The State brings people to its side by way of force, and in the case of representative democracies, invites its victims to vote for rulers to direct that force. In theory, the majority of voters elect the rulers who are the least offensive to them, who negotiate with other elected rulers who are the least offensive to the others in their respective geographic areas.

On the one hand, this has been remarkably effective. Governments can stand as a political unit for centuries, continuing in their operations virtually unimpeded no matter how many people they victimize. History should look upon this as a marvel of social engineering.

On the other hand, take a look around. This is an unmitigated disaster. Governments murdered over 260 million of their own citizens, not including war, in the 20th century alone. The 21st century is not off to a good start. The United States has been at war since 2001, and we now live in a society where no small portion of the electorate has lived their entire voting lives during wartime. A child who today celebrates his 14th birthday has never known peace in his entire life, there is no end in sight to the ongoing wars, and in 4 years he will be eligible to vote. An electorate that thinks war is normal, because they have never known anything else, is necessarily going to make some very poor decisions in their voting habits.

Short of some miraculous and incalculable mass shifting of popular opinions, we can thus safely say that democracy is terribly unlikely to solve this problem on its own. It may well be worth participating in the process and attempting to influence policy to stave off the inevitable catastrophic consequences of this system, but this is not peace, and those consequences are no less inevitable.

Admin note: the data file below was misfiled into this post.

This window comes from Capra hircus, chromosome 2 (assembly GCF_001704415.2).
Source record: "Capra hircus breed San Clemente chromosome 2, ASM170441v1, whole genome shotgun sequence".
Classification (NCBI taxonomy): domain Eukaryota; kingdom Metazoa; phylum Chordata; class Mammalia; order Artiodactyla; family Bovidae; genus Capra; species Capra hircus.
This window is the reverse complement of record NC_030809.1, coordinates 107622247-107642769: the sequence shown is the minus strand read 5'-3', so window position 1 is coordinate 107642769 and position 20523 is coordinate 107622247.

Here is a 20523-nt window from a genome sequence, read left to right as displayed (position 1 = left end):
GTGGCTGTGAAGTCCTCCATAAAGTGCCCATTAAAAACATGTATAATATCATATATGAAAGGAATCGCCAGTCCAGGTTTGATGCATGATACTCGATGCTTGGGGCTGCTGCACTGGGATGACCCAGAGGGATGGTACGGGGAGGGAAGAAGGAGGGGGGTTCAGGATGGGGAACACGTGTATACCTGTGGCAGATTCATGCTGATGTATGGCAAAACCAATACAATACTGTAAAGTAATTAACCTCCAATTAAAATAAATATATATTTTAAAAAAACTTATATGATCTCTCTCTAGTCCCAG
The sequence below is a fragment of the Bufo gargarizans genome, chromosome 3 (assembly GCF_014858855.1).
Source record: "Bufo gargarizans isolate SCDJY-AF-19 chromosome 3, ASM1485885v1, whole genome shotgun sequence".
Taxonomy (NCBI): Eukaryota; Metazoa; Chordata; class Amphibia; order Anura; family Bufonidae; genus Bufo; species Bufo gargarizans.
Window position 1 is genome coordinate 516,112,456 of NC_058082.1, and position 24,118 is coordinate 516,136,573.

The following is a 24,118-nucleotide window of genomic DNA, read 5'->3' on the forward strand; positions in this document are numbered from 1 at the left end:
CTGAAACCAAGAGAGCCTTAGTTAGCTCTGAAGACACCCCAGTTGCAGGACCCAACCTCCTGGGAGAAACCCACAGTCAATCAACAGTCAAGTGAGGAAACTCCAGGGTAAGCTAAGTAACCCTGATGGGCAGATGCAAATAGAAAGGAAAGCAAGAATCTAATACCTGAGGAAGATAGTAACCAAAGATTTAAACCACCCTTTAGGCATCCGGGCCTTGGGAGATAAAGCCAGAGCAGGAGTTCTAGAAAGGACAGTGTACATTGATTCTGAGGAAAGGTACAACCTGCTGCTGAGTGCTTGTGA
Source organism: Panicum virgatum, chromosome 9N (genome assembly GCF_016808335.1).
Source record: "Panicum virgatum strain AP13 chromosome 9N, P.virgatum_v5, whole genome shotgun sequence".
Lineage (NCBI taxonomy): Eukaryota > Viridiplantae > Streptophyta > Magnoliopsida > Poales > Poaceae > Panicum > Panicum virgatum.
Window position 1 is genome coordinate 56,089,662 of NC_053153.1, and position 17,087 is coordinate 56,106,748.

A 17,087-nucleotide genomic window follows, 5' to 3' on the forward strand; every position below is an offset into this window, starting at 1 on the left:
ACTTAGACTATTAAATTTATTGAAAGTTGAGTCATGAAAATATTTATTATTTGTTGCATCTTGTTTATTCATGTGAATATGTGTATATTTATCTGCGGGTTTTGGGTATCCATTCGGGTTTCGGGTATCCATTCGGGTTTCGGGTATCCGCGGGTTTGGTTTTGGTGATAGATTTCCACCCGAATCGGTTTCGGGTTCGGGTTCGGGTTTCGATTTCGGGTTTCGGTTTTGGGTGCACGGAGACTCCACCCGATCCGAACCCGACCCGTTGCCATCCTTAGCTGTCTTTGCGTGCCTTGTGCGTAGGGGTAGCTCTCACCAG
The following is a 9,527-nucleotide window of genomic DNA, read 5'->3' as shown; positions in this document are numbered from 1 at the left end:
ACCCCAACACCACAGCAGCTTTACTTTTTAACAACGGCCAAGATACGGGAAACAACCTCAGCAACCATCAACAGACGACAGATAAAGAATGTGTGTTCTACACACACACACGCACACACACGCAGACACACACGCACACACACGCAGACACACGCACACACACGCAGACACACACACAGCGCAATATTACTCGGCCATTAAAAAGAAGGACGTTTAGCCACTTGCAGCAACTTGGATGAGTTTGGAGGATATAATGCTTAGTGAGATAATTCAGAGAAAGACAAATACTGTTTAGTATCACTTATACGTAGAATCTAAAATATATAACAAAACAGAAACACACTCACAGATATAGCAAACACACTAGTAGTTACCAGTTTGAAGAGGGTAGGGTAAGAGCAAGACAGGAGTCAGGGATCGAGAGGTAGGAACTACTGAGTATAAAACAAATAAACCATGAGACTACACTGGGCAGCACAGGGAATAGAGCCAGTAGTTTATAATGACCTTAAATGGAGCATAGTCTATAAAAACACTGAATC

For liberty to be achieved, a minority will necessarily have to succeed in their goals despite the will of the overwhelming majority. Democracy was established for the specific purpose of preventing that from happening by way of force. Thus we have our conflict, and the inevitability of violent clashes. A minority political interest is violently oppressed by the very definition of democracy, and as such the notion of the two coexisting in peace is inherently nonsensical.

This conflict lacks a peaceful answer. Whatever the proposals may be, all which refuse to address the topic of force necessarily ignore the very nature of the conflict, and therefore cannot solve it.

The Smallest Number

How many people does a particular idea need consensus among to be carried out?

This question is ultimately irrelevant. If the Earth’s entire population were today philosophically anarcho-capitalist, but one man with a gun ordered them all to action under threat of force, they would be left with the choice of defending themselves against that threat, or submitting to it. If they were ideologically opposed for whatever reason to forceful resistance, then the whole of the human race could be ruled by a single man with a revolver. The question is thus how many people are willing to use what level of force to defend a way of life, and how many people are willing to use what level of force to impose some other way upon them. The difference between those two questions is the determining factor in which way of life wins out.